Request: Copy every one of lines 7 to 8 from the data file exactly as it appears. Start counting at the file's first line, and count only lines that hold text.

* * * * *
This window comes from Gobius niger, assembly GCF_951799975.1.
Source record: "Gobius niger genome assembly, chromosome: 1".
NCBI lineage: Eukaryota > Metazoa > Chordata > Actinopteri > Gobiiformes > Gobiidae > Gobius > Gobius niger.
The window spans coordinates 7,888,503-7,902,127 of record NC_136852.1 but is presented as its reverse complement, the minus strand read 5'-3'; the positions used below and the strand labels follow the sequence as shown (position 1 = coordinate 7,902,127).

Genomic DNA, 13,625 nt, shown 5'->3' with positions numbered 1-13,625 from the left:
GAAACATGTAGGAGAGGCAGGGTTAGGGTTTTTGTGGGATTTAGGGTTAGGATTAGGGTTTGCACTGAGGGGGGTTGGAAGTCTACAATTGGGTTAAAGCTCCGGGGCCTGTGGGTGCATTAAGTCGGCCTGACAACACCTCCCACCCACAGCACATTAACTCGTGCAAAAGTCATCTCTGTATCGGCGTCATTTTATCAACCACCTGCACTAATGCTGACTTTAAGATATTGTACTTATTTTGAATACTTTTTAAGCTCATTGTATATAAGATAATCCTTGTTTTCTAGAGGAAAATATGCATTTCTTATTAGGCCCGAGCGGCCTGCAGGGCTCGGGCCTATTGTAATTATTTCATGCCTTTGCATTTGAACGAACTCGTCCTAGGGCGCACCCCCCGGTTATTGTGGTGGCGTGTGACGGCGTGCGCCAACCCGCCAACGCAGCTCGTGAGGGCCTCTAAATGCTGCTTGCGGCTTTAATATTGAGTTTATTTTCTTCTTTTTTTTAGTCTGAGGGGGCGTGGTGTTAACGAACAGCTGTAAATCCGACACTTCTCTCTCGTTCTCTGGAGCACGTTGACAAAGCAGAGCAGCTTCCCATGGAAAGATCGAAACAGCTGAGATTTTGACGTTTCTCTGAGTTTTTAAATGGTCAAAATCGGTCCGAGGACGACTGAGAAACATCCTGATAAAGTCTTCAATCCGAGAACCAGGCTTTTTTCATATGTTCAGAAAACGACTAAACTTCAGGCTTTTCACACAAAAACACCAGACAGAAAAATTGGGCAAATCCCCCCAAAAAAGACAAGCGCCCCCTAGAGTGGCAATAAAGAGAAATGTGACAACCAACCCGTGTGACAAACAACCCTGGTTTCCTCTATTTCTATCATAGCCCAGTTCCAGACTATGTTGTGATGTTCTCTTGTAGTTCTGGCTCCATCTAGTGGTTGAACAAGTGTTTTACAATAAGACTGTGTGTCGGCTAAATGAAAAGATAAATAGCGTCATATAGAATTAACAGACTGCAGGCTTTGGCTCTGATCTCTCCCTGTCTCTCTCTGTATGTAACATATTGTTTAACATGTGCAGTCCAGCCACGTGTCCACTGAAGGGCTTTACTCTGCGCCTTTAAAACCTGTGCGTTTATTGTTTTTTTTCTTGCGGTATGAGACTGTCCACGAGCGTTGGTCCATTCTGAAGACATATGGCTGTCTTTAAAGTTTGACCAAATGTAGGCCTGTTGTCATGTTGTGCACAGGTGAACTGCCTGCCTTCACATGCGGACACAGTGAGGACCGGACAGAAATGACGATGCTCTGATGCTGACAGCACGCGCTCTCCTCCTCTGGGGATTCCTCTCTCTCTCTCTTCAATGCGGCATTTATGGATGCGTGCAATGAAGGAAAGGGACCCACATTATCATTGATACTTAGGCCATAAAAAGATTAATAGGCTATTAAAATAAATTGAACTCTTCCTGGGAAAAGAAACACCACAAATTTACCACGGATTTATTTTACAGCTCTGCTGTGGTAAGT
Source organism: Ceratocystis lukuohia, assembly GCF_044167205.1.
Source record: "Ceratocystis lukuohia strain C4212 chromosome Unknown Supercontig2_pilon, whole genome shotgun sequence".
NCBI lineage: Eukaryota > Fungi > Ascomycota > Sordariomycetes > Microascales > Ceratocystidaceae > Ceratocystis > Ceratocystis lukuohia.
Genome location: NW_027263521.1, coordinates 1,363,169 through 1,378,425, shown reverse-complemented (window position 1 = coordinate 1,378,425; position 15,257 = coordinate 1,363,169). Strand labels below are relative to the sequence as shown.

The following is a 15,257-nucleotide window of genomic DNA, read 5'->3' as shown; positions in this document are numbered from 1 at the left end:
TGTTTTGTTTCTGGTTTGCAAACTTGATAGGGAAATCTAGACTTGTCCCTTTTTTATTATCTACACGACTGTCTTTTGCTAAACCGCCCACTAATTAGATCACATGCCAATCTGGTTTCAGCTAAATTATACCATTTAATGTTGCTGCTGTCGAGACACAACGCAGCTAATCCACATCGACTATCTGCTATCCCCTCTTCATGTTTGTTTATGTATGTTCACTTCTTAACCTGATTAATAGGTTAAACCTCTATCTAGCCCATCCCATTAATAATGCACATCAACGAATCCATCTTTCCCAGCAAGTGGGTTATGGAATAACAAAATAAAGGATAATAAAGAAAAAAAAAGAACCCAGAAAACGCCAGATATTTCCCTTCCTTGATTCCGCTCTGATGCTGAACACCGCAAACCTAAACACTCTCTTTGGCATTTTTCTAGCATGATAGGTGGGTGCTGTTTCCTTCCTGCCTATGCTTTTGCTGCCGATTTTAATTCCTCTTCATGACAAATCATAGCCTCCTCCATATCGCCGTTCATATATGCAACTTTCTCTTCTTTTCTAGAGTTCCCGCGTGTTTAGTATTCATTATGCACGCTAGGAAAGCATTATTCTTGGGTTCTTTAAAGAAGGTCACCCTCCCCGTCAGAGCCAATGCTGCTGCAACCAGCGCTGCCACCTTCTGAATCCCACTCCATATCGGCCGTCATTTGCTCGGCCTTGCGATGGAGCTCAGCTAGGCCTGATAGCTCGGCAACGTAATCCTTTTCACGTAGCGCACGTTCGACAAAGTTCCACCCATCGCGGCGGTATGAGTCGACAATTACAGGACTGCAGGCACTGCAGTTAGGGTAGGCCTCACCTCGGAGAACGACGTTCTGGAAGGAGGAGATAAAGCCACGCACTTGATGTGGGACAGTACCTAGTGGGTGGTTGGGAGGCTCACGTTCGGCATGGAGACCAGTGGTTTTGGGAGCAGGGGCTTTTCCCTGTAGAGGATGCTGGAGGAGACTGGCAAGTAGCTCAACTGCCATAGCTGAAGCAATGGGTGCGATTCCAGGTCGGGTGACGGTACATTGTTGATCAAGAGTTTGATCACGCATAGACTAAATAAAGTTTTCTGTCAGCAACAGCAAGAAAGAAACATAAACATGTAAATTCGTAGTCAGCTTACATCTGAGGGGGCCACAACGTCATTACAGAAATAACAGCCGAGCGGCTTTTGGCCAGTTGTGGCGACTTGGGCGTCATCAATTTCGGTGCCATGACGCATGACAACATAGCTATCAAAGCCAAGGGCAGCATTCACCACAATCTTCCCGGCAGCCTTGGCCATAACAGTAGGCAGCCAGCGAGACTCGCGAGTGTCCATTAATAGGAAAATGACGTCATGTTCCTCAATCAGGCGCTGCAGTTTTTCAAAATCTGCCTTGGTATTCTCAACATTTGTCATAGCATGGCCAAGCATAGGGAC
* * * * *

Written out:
Source organism: Ceratocystis lukuohia, assembly GCF_044167205.1.
Source record: "Ceratocystis lukuohia strain C4212 chromosome Unknown Supercontig2_pilon, whole genome shotgun sequence".